- Gather feedback around a UX prototype or mock-up.
The bottom line is to get creative with your data gathering, especially if you are working with little to no budget. Use both qualitative and quantitative methods to piece together your business story—you can even ask potential startup partners to share their own case studies with customers that are similar to your business. Always come to management discussions with relevant, tangible pointers. Aim to connect the dots between your business now and in the future.
2. Focus Efforts Around a Tangible Pilot Campaign
It's common for corporate innovation initiatives to get stuck in perpetual planning mode. Even when teams want to execute, they often need to seek approvals from cross-functional stakeholders including compliance, product development, legal, PR, marketing, and more.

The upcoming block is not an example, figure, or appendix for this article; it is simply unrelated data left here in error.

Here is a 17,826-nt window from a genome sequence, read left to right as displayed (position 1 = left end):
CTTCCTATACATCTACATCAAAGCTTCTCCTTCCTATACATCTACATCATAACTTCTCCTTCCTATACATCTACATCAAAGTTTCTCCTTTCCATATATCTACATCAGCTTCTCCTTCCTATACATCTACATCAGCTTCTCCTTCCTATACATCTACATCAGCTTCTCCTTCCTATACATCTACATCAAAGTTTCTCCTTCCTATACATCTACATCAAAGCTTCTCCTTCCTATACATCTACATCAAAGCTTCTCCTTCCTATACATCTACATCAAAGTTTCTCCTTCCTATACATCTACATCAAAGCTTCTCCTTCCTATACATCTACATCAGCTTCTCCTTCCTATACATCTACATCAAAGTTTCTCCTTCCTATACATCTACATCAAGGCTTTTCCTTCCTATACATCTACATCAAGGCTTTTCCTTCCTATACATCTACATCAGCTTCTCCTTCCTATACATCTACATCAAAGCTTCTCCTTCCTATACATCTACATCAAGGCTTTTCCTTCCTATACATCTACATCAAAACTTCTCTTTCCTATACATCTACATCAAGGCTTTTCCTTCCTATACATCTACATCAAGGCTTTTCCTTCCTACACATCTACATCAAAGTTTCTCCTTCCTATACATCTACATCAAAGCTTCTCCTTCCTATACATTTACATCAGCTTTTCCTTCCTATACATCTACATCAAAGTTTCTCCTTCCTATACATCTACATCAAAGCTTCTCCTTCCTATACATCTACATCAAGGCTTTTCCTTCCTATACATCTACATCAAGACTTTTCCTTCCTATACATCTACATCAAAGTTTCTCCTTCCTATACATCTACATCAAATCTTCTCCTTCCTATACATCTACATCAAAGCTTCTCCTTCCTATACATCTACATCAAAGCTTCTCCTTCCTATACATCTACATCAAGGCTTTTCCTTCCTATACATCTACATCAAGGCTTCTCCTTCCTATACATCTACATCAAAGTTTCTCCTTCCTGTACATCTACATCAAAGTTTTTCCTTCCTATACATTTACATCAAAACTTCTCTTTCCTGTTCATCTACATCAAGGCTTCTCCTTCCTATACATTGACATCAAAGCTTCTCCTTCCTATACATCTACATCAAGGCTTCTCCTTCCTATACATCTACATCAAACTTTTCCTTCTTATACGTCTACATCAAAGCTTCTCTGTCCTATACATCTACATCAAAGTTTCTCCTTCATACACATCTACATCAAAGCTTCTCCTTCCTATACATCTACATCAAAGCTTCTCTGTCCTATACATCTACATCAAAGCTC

One way to eliminate the risk of an endless feedback cycle that stalls innovation is to identify a potential pilot—a clear project with a well-defined timeline, set of milestones, and end deliverables. Focus on low-hanging fruit that supports your business outcomes.
Identifying a series of early pilots with clear project deliverables was a top early priority of the Logistics Tech Accelerator, run in partnership with KALEIDO, Ingram Micro, Lufthansa Cargo, and RocketSpace. Corporate innovation leaders within these companies have teamed up to identify and vet long-term startup partners. Here were some of the best practices that the group identified for setting up a successful pilot:
- Start small. Focus on one startup—perhaps one of your company's investment targets. Host a one-off hackathon at a $5K-$10K budget. Choose one small problem that your company is looking to solve. Use this goal to set the parameters for your project.
- Reach out to potential partners with a tangible plan. Co-create a proof of concept and requirements list. Set goals and timeframes. Be concrete and goal-oriented in your plans from day one.